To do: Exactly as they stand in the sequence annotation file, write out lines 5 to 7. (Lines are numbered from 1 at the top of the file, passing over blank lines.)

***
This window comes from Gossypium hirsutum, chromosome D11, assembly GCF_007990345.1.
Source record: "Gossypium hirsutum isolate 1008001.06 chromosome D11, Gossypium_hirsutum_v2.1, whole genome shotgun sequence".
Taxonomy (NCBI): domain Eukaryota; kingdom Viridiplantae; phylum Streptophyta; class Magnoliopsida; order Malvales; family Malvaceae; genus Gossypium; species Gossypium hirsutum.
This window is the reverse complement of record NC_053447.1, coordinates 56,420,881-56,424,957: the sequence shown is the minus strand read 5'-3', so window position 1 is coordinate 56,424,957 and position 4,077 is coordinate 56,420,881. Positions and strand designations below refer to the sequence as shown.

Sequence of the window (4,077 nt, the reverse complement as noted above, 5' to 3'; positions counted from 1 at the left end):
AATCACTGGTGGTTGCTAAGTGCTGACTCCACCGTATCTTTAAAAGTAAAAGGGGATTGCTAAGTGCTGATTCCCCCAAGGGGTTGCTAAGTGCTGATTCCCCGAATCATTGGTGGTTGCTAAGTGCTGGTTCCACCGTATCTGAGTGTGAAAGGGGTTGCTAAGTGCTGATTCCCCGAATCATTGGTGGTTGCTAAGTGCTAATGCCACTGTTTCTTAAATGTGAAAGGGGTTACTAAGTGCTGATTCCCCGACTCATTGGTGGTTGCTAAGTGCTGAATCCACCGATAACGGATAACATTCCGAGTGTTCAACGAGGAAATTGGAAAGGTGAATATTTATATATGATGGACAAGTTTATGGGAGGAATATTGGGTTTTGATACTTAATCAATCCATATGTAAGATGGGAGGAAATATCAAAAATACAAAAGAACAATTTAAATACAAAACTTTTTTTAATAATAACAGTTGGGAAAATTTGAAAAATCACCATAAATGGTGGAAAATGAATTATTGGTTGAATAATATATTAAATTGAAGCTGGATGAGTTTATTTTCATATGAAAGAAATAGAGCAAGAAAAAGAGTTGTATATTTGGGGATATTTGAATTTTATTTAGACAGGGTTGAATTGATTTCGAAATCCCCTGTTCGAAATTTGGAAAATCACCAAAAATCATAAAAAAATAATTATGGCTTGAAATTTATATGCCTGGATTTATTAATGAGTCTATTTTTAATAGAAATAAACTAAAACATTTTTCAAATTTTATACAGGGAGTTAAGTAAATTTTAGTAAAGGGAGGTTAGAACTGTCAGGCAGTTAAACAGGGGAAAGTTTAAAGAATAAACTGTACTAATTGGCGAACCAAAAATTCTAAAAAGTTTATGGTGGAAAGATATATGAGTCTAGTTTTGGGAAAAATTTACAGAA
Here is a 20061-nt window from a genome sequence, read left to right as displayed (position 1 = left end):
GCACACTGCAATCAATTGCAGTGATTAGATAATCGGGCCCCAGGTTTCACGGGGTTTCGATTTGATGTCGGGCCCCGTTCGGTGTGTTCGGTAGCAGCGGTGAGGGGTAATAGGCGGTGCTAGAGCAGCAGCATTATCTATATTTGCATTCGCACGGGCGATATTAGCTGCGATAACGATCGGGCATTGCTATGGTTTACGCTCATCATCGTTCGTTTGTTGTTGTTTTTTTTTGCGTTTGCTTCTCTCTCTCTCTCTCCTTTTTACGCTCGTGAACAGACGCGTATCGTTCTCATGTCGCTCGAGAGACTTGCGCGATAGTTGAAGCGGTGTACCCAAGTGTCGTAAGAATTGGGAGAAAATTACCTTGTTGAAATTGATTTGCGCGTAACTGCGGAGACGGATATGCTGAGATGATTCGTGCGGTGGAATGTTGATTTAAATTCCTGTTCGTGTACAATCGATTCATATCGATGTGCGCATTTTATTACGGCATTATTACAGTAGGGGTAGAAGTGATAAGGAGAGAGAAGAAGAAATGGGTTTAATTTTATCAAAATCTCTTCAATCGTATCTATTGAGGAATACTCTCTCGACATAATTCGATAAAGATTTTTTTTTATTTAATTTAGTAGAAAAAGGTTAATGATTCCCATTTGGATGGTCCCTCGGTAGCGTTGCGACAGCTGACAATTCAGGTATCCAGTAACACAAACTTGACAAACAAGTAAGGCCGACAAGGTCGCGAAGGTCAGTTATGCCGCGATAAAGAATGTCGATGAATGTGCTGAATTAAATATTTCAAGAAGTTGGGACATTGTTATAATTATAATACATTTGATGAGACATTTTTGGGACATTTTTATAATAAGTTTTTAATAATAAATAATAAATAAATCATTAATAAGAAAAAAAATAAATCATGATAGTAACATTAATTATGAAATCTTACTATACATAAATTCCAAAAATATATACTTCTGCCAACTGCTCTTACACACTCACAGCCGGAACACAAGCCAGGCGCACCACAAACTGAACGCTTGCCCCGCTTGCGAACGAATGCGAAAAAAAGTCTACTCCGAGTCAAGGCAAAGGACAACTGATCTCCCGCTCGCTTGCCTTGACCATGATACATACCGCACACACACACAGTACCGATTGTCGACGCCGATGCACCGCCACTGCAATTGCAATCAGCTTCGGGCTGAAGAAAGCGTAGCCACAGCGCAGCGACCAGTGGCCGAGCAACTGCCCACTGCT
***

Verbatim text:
Sequence of the window (4,077 nt, the reverse complement as noted above, 5' to 3'; positions counted from 1 at the left end):
AATCACTGGTGGTTGCTAAGTGCTGACTCCACCGTATCTTTAAAAGTAAAAGGGGATTGCTAAGTGCTGATTCCCCCAAGGGGTTGCTAAGTGCTGATTCCCCGAATCATTGGTGGTTGCTAAGTGCTGGTTCCACCGTATCTGAGTGTGAAAGGGGTTGCTAAGTGCTGATTCCCCGAATCATTGGTGGTTGCTAAGTGCTAATGCCACTGTTTCTTAAATGTGAAAGGGGTTACTAAGTGCTGATTCCCCGACTCATTGGTGGTTGCTAAGTGCTGAATCCACCGATAACGGATAACATTCCGAGTGTTCAACGAGGAAATTGGAAAGGTGAATATTTATATATGATGGACAAGTTTATGGGAGGAATATTGGGTTTTGATACTTAATCAATCCATATGTAAGATGGGAGGAAATATCAAAAATACAAAAGAACAATTTAAATACAAAACTTTTTTTAATAATAACAGTTGGGAAAATTTGAAAAATCACCATAAATGGTGGAAAATGAATTATTGGTTGAATAATATATTAAATTGAAGCTGGATGAGTTTATTTTCATATGAAAGAAATAGAGCAAGAAAAAGAGTTGTATATTTGGGGATATTTGAATTTTATTTAGACAGGGTTGAATTGATTTCGAAATCCCCTGTTCGAAATTTGGAAAATCACCAAAAATCATAAAAAAATAATTATGGCTTGAAATTTATATGCCTGGATTTATTAATGAGTCTATTTTTAATAGAAATAAACTAAAACATTTTTCAAATTTTATACAGGGAGTTAAGTAAATTTTAGTAAAGGGAGGTTAGAACTGTCAGGCAGTTAAACAGGGGAAAGTTTAAAGAATAAACTGTACTAATTGGCGAACCAAAAATTCTAAAAAGTTTATGGTGGAAAGATATATGAGTCTAGTTTTGGGAAAAATTTACAGAA
Here is a 20061-nt window from a genome sequence, read left to right as displayed (position 1 = left end):